|USA Today Sports Images|
Do they give Haren another shot once he's deemed healthy, or have they seen all they need to see out of him? Do they have a viable alternative in-house, whether a journeyman veteran like Ross Ohlendorf or a highly touted (though still really green) prospect like Nate Karns or Taylor Jordan? Or does Mike Rizzo need to go look outside the organization and make a bold deal for another starter before the July 31 trade deadline?
Before we get to the long-term question, let's quickly address the short-term one. The Nationals don't have to make an immediate decision, because they don't need a replacement starter until Saturday in New York at the earliest.
The easiest answer would seem to be handing the ball to Ohlendorf, who has been great in two appearances so far (one start, one long-relief outing) and has certainly earned the right to get another look. Davey Johnson, though, seems to prefer the veteran right-hander out of his bullpen, not wanting to put a younger pitcher in the awkward role of "long man."
So the choice could come down to Karns or Jordan, each currently pitching at Class AA Harrisburg. Karns has made only one appearance for the Senators since his demotion from D.C. following three up-and-down starts; he lasted only four innings in a loss to Bowie.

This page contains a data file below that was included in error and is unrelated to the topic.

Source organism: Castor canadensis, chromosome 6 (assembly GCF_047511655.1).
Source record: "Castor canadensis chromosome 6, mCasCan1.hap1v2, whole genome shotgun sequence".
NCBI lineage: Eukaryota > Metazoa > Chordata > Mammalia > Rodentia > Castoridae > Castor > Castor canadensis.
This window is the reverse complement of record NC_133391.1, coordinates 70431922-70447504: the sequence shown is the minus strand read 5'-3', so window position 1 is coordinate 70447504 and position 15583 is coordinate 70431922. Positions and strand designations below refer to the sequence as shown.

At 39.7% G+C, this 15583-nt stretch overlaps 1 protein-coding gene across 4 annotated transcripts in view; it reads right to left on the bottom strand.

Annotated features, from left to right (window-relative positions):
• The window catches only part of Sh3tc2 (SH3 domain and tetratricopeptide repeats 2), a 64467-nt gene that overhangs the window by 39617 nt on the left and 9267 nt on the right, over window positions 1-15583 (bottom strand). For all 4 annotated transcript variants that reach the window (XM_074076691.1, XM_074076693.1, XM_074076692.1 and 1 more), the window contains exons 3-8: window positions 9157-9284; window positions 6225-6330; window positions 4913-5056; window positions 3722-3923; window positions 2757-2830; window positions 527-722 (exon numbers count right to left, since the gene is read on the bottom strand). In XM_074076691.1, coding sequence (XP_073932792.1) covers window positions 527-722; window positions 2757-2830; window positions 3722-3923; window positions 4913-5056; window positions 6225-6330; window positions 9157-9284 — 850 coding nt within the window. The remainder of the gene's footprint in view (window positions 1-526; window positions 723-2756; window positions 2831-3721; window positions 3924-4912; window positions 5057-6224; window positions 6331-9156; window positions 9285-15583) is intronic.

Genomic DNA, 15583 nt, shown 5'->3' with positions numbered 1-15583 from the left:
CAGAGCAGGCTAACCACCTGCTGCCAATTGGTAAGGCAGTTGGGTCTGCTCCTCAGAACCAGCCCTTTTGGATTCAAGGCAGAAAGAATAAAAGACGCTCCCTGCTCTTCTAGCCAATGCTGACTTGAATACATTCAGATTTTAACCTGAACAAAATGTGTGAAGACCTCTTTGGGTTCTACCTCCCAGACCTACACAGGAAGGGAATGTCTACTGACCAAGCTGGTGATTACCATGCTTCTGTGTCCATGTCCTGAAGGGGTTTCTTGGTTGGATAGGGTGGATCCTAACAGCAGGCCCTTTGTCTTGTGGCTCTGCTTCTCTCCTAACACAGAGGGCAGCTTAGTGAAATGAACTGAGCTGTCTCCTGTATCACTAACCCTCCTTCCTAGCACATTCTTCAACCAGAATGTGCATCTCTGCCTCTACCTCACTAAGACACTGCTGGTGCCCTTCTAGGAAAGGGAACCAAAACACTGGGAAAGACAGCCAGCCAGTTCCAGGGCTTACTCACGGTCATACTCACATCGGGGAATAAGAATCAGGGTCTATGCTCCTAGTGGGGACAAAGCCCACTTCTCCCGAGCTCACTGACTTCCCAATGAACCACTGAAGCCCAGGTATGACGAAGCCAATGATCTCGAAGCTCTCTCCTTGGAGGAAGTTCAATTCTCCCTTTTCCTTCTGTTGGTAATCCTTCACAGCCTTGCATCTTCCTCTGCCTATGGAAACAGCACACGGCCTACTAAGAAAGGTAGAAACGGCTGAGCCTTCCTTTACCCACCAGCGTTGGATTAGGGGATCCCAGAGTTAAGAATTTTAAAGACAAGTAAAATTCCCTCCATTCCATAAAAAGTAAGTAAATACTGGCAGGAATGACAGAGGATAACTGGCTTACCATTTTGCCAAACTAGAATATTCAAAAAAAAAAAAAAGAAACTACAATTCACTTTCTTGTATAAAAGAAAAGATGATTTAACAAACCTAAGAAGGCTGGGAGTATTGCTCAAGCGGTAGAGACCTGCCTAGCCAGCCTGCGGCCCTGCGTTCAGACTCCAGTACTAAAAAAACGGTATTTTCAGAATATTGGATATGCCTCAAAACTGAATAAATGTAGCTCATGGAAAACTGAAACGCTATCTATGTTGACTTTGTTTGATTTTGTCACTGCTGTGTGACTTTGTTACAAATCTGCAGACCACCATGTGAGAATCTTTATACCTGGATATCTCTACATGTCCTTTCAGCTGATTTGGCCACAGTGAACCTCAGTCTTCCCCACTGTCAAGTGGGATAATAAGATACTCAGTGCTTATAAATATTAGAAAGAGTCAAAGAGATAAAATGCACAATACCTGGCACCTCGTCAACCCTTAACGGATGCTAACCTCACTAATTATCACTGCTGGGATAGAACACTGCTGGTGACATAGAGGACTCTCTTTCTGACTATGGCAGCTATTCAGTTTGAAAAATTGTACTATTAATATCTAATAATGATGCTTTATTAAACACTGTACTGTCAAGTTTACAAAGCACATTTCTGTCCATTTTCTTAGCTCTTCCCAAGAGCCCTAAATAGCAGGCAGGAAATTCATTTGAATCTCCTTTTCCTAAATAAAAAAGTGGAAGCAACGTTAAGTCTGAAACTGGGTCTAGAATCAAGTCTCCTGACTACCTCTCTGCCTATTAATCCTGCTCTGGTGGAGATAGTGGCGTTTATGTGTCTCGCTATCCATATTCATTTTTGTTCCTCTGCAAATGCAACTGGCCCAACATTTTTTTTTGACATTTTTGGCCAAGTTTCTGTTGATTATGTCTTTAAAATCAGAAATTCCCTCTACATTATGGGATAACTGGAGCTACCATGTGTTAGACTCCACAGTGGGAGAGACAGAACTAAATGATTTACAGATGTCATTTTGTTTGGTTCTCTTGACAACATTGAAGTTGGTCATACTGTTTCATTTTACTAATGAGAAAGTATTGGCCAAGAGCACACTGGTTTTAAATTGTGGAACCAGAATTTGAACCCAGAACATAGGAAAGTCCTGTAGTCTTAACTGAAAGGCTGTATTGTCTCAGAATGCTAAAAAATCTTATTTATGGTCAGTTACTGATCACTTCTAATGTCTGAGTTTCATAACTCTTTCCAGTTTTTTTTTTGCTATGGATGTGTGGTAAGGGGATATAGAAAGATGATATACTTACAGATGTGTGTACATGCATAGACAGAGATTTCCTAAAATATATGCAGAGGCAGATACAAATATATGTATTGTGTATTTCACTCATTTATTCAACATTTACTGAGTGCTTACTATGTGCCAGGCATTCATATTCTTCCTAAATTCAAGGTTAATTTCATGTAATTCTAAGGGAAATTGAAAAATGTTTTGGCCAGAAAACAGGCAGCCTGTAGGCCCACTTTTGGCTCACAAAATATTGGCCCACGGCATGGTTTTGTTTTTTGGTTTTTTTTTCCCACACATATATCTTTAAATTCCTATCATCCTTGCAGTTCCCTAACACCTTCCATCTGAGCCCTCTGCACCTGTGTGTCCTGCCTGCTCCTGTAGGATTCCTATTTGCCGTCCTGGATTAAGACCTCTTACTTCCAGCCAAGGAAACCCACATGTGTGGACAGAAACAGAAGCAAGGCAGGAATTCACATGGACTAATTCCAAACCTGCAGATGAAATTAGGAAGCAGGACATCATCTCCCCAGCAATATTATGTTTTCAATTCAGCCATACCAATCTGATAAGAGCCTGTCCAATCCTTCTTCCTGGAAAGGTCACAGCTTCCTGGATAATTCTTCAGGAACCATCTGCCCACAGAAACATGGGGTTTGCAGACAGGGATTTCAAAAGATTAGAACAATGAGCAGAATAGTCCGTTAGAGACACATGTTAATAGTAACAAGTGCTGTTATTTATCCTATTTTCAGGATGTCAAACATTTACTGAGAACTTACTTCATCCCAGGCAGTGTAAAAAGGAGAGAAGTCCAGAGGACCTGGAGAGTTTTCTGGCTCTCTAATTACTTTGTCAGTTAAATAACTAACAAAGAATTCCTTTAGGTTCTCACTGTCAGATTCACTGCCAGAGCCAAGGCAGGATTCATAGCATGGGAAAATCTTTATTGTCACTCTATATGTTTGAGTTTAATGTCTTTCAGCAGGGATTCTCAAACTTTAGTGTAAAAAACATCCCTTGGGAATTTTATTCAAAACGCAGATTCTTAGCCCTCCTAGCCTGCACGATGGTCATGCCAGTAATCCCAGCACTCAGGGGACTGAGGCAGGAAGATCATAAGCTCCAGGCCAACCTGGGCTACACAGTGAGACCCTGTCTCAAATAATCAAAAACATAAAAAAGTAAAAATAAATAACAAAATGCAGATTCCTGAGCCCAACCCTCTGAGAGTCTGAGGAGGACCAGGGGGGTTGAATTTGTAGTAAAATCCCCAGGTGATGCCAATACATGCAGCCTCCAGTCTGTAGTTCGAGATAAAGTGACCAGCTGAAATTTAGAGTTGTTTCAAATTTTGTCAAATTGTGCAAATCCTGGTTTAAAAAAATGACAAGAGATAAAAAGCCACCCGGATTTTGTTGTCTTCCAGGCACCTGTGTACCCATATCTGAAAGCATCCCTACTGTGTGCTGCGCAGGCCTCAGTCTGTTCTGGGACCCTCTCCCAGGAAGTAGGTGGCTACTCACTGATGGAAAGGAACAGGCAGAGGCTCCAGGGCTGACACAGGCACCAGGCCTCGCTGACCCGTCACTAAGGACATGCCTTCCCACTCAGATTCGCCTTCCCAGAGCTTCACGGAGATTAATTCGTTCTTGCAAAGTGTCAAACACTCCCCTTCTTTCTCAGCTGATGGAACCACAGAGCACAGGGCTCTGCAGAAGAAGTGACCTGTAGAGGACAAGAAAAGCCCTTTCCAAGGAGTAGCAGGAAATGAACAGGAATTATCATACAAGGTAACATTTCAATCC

Jordan, meanwhile, has been the shining star of the farm system this season, going a combined 8-1 with an 0.95 ERA in 14 games (13 starts) between Harrisburg and Class A Potomac. The 24-year-old right-hander has gotten better as his season progressed, has 42 strikeouts to only eight walks since arriving at Class AA and is seen by many in the organization as a future stud.
The problem: Jordan pitched only 54 1/3 innings last season after recovering from Tommy John surgery, he's already thrown 85 1/3 innings this season and you know how Rizzo and this organization handle young pitchers returning from that major elbow procedure.
If the Nationals are interested in Jordan only for a couple of spot starts, he seems like a viable choice. If they need somebody to take over Haren's spot long-term, the potential risk appears to outweigh the potential reward.
Which raises the possibility of a trade. The Nats didn't necessarily think they'd be in the market for another veteran starter come July 31, but circumstances have changed and this has now become one of, if not their greatest need entering the summer trade season.
The problem, as always: Nothing is more expensive this time of the year than a quality starting pitcher. There aren't many of them in supply, and plenty of teams want them.
Who's potentially on the market this summer? Let's forget about Cliff Lee, making $25 million this season and each of the next two seasons and likely to be guaranteed $27.5 million in 2016 basically if he stays healthy.
The next tier of starters has some intriguing names who aren't tied up for much money: Ricky Nolasco of the Marlins, Matt Garza of the Cubs, Bud Norris of the Astros, Yovani Gallardo of the Brewers. Any would be an upgrade for the Nationals, and certainly capable of holding down the No. 5 spot in their rotation for the remainder of the season.
First things first: The Nats need to figure out who's taking Haren's spot this weekend. But once they get a Band-Aid on that wound to temporarily stop the bleeding, don't be surprised if Rizzo goes out and tries to get a more experienced long-term solution, someone who could serve as a thread of stitches, sealing up this suddenly gaping hole for the rest of the year.